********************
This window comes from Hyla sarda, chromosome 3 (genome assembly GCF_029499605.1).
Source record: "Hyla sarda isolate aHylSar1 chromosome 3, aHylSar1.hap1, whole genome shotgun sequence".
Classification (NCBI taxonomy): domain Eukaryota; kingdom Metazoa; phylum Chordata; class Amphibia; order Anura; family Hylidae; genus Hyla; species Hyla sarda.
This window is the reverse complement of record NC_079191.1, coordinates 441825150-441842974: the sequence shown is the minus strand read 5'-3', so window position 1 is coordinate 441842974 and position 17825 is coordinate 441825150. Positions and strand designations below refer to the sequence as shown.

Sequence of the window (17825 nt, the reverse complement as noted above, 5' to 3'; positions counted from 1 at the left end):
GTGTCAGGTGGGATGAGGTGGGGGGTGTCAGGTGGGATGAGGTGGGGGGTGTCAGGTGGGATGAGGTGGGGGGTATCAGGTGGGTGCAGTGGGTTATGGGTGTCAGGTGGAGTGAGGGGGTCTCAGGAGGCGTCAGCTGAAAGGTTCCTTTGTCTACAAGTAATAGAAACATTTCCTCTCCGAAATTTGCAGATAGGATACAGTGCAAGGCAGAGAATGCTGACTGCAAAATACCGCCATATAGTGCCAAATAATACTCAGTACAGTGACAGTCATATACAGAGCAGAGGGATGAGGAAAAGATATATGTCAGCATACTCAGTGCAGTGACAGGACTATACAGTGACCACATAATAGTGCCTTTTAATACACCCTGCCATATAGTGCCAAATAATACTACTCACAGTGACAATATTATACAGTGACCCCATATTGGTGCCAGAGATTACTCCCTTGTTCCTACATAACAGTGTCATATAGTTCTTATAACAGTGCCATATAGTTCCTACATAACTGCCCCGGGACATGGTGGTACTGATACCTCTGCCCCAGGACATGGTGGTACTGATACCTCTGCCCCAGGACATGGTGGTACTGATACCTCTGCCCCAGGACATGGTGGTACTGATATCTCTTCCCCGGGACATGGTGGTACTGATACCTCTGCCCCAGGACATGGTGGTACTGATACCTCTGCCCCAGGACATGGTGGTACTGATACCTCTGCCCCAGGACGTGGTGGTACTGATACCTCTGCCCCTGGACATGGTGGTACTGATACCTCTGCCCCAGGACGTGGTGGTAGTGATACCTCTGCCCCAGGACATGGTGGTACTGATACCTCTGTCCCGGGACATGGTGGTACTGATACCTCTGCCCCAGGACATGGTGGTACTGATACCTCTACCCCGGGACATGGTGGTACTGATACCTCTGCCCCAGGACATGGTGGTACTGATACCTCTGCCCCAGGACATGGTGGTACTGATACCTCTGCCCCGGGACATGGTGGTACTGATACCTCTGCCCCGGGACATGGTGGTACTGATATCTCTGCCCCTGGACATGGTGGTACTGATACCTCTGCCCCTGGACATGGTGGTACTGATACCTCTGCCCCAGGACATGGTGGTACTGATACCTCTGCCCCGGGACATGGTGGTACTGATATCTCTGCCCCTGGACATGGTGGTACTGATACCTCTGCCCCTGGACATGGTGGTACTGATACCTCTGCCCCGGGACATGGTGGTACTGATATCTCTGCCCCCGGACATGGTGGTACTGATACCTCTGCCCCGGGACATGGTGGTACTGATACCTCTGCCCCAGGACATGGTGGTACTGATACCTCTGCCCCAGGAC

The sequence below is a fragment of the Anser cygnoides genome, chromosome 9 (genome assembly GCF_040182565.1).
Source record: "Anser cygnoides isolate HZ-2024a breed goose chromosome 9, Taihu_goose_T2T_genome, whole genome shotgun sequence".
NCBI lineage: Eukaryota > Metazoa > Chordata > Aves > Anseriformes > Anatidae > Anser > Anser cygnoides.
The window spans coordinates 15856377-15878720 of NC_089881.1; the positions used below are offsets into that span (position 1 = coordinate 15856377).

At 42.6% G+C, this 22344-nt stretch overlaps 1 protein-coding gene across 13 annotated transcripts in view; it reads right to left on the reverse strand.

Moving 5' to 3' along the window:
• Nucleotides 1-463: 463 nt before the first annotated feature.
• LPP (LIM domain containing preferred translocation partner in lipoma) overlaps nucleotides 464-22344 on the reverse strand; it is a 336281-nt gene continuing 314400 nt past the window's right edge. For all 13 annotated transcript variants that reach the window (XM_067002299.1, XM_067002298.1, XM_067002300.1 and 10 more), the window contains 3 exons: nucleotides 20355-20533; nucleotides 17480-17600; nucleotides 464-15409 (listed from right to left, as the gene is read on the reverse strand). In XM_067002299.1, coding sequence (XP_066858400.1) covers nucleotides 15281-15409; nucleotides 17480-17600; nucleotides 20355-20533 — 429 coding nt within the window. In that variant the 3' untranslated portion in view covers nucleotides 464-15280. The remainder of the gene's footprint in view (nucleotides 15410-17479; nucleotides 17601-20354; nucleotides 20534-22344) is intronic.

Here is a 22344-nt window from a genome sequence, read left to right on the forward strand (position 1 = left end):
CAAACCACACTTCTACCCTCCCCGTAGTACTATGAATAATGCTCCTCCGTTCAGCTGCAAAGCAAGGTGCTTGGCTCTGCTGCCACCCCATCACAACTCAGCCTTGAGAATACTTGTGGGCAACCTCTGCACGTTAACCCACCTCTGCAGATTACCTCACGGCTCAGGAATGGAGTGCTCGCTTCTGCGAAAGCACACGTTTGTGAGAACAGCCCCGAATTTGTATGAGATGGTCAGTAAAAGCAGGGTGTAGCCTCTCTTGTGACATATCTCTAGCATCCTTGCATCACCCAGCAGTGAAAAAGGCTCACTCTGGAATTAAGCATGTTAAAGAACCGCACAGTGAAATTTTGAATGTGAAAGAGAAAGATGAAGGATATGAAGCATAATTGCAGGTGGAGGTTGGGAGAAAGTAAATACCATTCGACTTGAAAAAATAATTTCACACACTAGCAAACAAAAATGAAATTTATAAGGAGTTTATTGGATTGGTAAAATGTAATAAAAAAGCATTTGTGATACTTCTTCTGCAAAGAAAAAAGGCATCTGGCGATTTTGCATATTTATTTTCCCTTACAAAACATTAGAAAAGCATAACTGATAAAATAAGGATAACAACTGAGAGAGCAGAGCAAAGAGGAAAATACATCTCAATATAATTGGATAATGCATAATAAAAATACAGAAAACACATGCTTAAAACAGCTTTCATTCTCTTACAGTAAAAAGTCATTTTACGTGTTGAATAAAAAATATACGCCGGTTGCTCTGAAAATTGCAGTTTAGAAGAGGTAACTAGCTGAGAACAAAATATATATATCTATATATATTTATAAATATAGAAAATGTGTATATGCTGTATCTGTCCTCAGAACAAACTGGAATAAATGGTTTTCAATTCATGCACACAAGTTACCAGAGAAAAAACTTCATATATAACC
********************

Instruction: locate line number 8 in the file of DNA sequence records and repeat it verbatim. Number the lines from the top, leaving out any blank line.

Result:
Source record: "Anser cygnoides isolate HZ-2024a breed goose chromosome 9, Taihu_goose_T2T_genome, whole genome shotgun sequence".